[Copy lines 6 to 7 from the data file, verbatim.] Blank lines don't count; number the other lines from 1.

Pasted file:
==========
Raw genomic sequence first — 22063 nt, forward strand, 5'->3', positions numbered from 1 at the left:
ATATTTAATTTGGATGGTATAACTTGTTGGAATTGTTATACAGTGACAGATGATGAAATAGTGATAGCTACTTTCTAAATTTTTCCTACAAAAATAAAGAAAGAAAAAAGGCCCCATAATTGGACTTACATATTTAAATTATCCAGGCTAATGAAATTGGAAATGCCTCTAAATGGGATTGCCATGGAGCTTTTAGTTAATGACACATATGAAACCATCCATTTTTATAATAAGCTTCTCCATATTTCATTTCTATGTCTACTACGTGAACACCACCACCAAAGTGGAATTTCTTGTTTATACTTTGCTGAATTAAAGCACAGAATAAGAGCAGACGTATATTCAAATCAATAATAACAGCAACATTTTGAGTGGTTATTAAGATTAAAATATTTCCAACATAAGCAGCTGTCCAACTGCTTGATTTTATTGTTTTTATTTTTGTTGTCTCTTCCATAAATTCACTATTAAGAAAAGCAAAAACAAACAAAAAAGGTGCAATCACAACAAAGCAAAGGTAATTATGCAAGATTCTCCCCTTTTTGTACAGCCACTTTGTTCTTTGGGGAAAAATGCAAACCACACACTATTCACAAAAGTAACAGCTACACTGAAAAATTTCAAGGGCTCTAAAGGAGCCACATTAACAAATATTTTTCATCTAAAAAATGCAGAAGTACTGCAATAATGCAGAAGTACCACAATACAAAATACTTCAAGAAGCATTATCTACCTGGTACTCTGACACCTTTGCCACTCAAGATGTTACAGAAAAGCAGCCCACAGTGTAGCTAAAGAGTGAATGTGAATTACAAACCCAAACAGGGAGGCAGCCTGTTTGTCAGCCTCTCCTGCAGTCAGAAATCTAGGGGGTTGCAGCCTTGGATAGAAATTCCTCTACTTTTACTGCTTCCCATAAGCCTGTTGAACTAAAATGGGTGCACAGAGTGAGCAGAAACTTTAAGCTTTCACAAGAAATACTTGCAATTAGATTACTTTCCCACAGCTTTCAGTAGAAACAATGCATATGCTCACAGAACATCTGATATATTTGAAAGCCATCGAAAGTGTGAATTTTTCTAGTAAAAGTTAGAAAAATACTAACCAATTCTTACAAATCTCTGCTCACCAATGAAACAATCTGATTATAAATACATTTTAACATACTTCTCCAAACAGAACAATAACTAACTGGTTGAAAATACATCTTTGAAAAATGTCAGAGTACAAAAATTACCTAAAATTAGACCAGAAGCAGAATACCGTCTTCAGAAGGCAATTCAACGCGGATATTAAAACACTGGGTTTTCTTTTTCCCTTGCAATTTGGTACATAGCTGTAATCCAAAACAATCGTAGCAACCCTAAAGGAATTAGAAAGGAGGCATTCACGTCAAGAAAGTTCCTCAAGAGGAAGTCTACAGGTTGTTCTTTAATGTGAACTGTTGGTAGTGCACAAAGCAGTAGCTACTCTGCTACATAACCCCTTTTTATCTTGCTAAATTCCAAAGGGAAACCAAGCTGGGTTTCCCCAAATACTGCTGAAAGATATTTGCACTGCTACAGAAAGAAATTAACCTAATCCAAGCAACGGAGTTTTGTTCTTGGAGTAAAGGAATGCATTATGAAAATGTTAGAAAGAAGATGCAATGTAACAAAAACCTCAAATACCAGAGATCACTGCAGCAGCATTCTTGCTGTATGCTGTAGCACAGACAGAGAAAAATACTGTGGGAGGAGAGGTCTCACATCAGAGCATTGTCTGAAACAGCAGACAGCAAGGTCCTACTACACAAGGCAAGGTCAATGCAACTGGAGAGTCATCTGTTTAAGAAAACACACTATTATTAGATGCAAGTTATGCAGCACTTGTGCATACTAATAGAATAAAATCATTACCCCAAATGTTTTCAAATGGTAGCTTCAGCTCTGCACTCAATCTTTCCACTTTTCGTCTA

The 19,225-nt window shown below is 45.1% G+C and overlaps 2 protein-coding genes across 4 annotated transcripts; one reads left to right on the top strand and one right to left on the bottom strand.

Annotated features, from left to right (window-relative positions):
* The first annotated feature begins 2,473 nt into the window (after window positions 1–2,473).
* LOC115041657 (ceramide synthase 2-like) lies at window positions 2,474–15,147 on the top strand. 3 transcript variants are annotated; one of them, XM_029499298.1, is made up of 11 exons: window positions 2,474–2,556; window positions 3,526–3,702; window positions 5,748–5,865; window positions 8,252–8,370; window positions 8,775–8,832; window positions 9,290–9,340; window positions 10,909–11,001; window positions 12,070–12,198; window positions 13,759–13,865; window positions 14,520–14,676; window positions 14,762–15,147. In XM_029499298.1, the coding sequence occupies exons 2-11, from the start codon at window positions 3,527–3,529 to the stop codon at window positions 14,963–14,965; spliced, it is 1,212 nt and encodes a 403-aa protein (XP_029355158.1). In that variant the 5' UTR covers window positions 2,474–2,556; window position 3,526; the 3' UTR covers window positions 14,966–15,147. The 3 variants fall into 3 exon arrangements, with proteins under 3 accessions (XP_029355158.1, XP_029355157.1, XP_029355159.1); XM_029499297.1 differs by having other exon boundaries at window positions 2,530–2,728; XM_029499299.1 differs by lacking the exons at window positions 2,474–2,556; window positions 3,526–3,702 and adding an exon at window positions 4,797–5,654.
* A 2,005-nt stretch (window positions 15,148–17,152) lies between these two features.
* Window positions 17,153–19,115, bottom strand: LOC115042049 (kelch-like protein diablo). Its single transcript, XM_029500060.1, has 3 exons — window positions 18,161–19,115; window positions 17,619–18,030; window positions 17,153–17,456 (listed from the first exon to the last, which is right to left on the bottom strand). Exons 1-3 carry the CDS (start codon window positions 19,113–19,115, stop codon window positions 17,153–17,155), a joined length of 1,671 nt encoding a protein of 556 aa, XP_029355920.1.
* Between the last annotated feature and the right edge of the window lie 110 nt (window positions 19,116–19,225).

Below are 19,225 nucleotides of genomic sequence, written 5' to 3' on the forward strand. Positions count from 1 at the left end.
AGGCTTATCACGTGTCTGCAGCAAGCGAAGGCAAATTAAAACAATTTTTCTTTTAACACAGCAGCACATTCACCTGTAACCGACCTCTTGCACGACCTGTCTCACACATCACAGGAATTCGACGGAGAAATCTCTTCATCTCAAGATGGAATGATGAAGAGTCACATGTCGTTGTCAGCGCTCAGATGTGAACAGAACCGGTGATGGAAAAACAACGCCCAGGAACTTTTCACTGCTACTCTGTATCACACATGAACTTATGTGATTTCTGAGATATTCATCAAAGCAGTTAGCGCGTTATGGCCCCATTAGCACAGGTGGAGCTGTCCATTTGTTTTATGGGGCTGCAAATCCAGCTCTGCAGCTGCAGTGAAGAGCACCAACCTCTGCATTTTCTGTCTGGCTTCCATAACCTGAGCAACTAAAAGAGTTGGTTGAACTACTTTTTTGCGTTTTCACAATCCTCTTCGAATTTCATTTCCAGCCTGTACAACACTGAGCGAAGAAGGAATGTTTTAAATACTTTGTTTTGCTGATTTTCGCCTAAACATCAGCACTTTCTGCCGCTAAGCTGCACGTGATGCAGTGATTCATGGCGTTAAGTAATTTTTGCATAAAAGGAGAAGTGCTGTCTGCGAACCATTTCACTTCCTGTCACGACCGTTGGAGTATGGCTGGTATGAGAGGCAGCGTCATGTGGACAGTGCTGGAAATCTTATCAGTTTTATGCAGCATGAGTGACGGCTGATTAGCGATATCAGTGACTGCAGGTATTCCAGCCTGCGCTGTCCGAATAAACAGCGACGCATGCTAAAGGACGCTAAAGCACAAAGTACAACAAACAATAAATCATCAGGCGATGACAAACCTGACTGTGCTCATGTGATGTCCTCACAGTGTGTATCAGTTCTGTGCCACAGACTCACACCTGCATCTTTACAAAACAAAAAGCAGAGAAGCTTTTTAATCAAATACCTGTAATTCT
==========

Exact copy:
* LOC115041657 (ceramide synthase 2-like) lies at window positions 2,474–15,147 on the top strand. 3 transcript variants are annotated; one of them, XM_029499298.1, is made up of 11 exons: window positions 2,474–2,556; window positions 3,526–3,702; window positions 5,748–5,865; window positions 8,252–8,370; window positions 8,775–8,832; window positions 9,290–9,340; window positions 10,909–11,001; window positions 12,070–12,198; window positions 13,759–13,865; window positions 14,520–14,676; window positions 14,762–15,147. In XM_029499298.1, the coding sequence occupies exons 2-11, from the start codon at window positions 3,527–3,529 to the stop codon at window positions 14,963–14,965; spliced, it is 1,212 nt and encodes a 403-aa protein (XP_029355158.1). In that variant the 5' UTR covers window positions 2,474–2,556; window position 3,526; the 3' UTR covers window positions 14,966–15,147. The 3 variants fall into 3 exon arrangements, with proteins under 3 accessions (XP_029355158.1, XP_029355157.1, XP_029355159.1); XM_029499297.1 differs by having other exon boundaries at window positions 2,530–2,728; XM_029499299.1 differs by lacking the exons at window positions 2,474–2,556; window positions 3,526–3,702 and adding an exon at window positions 4,797–5,654.
* A 2,005-nt stretch (window positions 15,148–17,152) lies between these two features.